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Jews Soldiers: Evolving wrong Perspectives Across Generations


Jews Soldiers: Evolving wrong Perspectives Across Generations. Michael Fürst claims the distinction of being the initial Jewish in the German military post-WW II. This significant decision made by Fürst marked a momentous step. It signaled a new era in Germany’s relationship with its Jewish citizens after the war.


Diverse Generations Contemplate Shifting Perspectives about Jews Soldier

Jews Soldiers: Evolving wrong  Perspectives Across Generations in German army. Deciding to confront your commanding officer as a new recruit is a serious choice. It’s even more complex when you’re the only Jewish member in the German Army. The surrounded by soldiers who served under the Nazis during World War II.

Though many years have passed, the hurt from the Michael Fürst faced remains vivid. He recalls, “I had never experienced anything like that before, never!”

Now 76 years old, Michael is a lawyer and leads the Association of Jewish Communities of Lower Saxony. His office showcases his dual passions through books, medals, and pictures.

In 1966, Michael enlisted in the German armed forces (Bundeswehr). He believes he was the first Jew to do so after World War Two. During that era, if your family had suffered under the Nazis. You excused from military service in West Germany.

Though two of Michael’s grandparents lost in concentration camps. He grew up proud of his German-Jewish heritage. Enlisting in the military was a common path for his friends. After school, and Michael felt no reason to deviate from it.

Story of Jews soldier


“I was 19 years old, quite athletic, and unsure about my future,” he recalls. “So, I had only one option in mind: I would enlist in the military, like everyone else.”

People beyond Michael’s close circle of friends struggled to understand his decision. “They labeled me as the guy from Hanover,” he chuckles. “A naive young man. Even friends in the USA questioned me, saying, ‘How could you join the army? How can you live in Germany?'”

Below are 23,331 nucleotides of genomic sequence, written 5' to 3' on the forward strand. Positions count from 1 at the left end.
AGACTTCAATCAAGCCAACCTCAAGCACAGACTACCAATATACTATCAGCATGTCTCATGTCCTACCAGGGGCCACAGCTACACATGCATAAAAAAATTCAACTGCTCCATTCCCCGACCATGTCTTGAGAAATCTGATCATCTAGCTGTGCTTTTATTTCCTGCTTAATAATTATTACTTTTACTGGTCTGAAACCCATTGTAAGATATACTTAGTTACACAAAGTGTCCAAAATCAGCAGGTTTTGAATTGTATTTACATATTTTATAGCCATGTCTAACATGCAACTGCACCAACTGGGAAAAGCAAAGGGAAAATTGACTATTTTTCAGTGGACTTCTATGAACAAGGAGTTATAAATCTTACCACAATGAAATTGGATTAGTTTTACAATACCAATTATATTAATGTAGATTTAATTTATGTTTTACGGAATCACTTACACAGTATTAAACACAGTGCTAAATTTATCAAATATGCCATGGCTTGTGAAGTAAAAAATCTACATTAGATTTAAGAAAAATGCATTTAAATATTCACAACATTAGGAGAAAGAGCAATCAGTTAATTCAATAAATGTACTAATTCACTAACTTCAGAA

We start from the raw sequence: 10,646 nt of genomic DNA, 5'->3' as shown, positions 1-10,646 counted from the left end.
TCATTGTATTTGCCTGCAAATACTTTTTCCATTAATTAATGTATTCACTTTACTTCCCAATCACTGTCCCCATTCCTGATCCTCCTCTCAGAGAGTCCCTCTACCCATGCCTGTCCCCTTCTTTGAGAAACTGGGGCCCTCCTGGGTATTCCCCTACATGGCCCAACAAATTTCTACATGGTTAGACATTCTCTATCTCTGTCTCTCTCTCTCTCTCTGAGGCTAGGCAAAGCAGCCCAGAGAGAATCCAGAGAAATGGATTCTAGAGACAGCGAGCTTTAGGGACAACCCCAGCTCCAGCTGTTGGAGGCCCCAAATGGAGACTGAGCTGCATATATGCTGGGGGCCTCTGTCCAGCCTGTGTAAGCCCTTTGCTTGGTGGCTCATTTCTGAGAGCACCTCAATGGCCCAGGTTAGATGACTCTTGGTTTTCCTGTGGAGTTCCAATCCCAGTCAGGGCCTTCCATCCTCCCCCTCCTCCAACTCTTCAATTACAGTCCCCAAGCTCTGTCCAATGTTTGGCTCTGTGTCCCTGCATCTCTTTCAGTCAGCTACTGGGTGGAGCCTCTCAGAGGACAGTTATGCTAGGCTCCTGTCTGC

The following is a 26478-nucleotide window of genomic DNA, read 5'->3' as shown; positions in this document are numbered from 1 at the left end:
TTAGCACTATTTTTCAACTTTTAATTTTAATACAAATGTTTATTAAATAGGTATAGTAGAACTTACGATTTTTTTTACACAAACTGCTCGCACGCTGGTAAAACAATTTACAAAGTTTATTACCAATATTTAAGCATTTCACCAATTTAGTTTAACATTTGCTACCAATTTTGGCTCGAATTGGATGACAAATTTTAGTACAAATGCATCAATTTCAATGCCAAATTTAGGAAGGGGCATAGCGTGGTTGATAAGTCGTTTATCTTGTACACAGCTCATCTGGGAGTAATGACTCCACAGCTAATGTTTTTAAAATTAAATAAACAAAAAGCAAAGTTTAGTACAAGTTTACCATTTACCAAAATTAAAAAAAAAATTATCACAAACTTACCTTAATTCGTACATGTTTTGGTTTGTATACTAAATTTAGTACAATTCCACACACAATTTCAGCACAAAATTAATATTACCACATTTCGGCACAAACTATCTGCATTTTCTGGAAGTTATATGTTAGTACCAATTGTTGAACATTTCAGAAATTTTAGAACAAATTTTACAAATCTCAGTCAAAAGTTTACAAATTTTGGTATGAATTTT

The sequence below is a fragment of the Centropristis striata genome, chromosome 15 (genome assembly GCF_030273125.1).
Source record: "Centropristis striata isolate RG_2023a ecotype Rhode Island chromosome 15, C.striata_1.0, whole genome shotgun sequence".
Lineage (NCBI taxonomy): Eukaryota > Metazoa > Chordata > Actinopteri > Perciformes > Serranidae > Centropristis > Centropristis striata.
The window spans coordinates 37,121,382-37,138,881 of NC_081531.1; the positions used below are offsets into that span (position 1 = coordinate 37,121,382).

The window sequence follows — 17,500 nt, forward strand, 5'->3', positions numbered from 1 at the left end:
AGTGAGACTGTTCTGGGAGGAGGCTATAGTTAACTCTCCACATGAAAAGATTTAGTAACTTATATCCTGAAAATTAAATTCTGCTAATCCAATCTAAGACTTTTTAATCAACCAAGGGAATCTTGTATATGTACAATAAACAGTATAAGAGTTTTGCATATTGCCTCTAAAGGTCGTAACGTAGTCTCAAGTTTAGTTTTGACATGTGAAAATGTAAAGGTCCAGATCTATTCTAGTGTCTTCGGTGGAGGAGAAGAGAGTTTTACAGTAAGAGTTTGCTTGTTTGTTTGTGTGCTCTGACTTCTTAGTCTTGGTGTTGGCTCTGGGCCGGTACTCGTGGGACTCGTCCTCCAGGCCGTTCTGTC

“It was a significant choice between embracing my German identity he explains. “, I chose to embrace both my German and Jewish sides.”

Jews soldier says ‘I am an antisemite’

Throughout his two-year tenure in the Bundeswehr, Michael indicates. He didn’t encounter any antisemitism aside from the single incident. The involving his commanding officer’s comments. Disturbed by those remarks, Michael arranged a meeting with his captain. The next day, requesting a transfer to a different unit.

“I’m pleased you’ve come to talk, Fürst,” the captain said. “I wanted to have a conversation with you. I hold prejudiced views against Jews. My parents relocated to eastern Germany during the Nazi era to start anew. According to my perspective, many of the issues during that time stemmed from Jewish.

Michael recalls his captain’s attempt to establish a rapport: “But, I have no issues with you, Fürst. We could be good friends.”

“Anyone expressing such sentiments today would dismissed from the military,” notes Michael. “But that captain reassigned to his previous unit. I reported the incident to the senior sergeant, who confronted him: ‘Did you say this?’ The captain acknowledged, leaving the sergeant astounded and pale. The next day, I switched to a different group.”

Michael recollects that he served alongside soldiers. Who still displayed their wartime medals, including those featuring the infamous swastika. , the use of such symbols restricted, with severe penalties, including imprisonment.